7 Pages Posted: 26 Jul 2010 Last revised: 10 Aug 2010
Date Written: 2008
Should minority status be a relevant datum for judicial decision? That is the question motivating my paper, Minorities, Shareholder and Otherwise, published a handful of years ago in the Yale Law Journal. This short essay published in the Yale Law Journal Online introduces an online symposium revisiting that work, with responses from Stephen Bainbridge, Richard Delgado, and Kevin Johnson, and a final rejoinder from me.
In Minorities, Shareholder and Otherwise, I demonstrate that corporate law recognizes the relevance of minority status, even while constitutional law more and more insists on minority-blindness. I argue that this is precisely backwards – that the constitutional domain should require greater judicial vigilance with respect to minority status than the corporate domain. The difficulty of exit from a polity and the inability to negotiate (or at least select among) terms of entry into a polity, not to mention a history of grave injustice, call for special attention to minorities in the constitutional context.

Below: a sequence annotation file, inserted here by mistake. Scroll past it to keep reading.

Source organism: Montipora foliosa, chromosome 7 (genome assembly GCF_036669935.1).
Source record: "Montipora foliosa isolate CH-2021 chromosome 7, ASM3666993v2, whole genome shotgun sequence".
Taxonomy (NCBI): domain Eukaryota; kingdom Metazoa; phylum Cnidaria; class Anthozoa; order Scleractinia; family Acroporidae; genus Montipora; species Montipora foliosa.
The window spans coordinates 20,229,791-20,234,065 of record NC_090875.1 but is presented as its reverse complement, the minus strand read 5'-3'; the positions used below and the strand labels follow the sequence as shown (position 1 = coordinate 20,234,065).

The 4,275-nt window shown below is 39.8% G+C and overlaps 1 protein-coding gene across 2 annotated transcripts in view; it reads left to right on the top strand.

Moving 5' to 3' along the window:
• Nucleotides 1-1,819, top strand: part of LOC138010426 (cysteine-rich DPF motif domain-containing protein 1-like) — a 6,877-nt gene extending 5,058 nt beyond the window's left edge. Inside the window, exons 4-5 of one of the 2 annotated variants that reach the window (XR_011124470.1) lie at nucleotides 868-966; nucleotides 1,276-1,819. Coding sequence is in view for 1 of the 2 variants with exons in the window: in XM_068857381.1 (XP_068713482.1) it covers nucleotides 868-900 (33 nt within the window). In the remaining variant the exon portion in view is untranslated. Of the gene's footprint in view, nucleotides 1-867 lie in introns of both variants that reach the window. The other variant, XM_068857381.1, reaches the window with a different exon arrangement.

By juxtaposing the colorblind aspirations of current constitutional law doctrine with the minority-mindfulness of corporate law, I reveal a fundamental incoherence in the law.
Minorities, Shareholder and Otherwise identifies this puzzle, and suggests that corporate law has a grip on real world relations that constitutional law increasingly abjures.
Keywords: minority, majority, shareholder wealth maximization, colorblindness, minority shareholders
Suggested Citation: Suggested Citation
Chander, Anupam, Critical Corporate Law, Colorblind Constitutional Law (2008). Yale Law Journal, Vol. 118, 2008; UC Davis Legal Studies Research Paper No. 221. Available at SSRN: https://ssrn.com/abstract=1648952